This book tells the story of local-level controls on liquor licensing ('local option') that emerged during the anti-alcohol temperance movement of the late 19th and early 20th centuries. It offers a new perspective on these often-overlooked smaller prohibitions, arguing local option not only reshaped the hotel industry but has legacies for, and parallels with, questions facing cities and planners today. These range from idiosyncratic dry areas; to intrinsic ideas of residential amenity and neighbourhood, zoning separation, and objection rights.
The book is based on a case study of temperance-era liquor licensing changes in Victoria, their convergence with early planning, and their continuities. Examples are given of contemporary Australian planning debates with historical roots in the temperance era - live music venues, bottle shops, gaming machines, fast food restaurants. Dry Zones uses new archival research and maps; and includes examples from family histories in Harcourt and Barkers Creek, a district with a temperance reputation and which closed all its hotels during the temperance era.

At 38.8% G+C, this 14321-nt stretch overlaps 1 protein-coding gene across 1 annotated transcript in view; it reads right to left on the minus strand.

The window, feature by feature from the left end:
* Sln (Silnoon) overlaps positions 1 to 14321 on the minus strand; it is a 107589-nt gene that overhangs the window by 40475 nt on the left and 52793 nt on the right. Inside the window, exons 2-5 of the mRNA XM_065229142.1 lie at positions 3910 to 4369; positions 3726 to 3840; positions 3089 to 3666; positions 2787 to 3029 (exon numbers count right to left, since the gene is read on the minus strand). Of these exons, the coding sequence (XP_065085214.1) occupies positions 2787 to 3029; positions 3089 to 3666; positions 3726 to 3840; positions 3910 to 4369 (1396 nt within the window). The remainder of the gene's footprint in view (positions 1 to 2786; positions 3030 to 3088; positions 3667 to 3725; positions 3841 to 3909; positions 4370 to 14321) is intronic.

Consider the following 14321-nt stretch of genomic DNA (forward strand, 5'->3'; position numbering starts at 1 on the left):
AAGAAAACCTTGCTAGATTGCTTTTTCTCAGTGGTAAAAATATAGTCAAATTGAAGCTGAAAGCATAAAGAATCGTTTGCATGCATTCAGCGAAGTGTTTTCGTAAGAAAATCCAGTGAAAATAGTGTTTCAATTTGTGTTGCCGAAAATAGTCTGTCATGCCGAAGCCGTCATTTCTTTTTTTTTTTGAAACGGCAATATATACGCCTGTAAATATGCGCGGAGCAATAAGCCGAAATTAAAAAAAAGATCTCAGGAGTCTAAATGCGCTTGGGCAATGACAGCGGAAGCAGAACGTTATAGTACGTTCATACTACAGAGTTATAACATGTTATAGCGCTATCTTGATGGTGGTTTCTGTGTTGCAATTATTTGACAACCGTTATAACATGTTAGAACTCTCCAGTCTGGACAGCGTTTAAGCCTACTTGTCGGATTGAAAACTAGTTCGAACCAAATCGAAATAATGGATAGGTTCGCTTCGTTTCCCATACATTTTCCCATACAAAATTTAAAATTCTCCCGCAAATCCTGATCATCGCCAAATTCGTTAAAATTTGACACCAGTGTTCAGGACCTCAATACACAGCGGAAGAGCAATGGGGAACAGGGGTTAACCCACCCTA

Suggesting 'wowsers' are not so easily relegated to history books, Taylor reflects on tensions around individual and local rights, localism and centralism, direct democracy, and domestic violence, that continue to be re-enacted. Dry Zones visits a forgotten by-way of licensing history, showing the early 21st century is a useful time to reflect on this history as while some temperance-era controls are being scaled back, similar controls are being put forward for much the same reasons.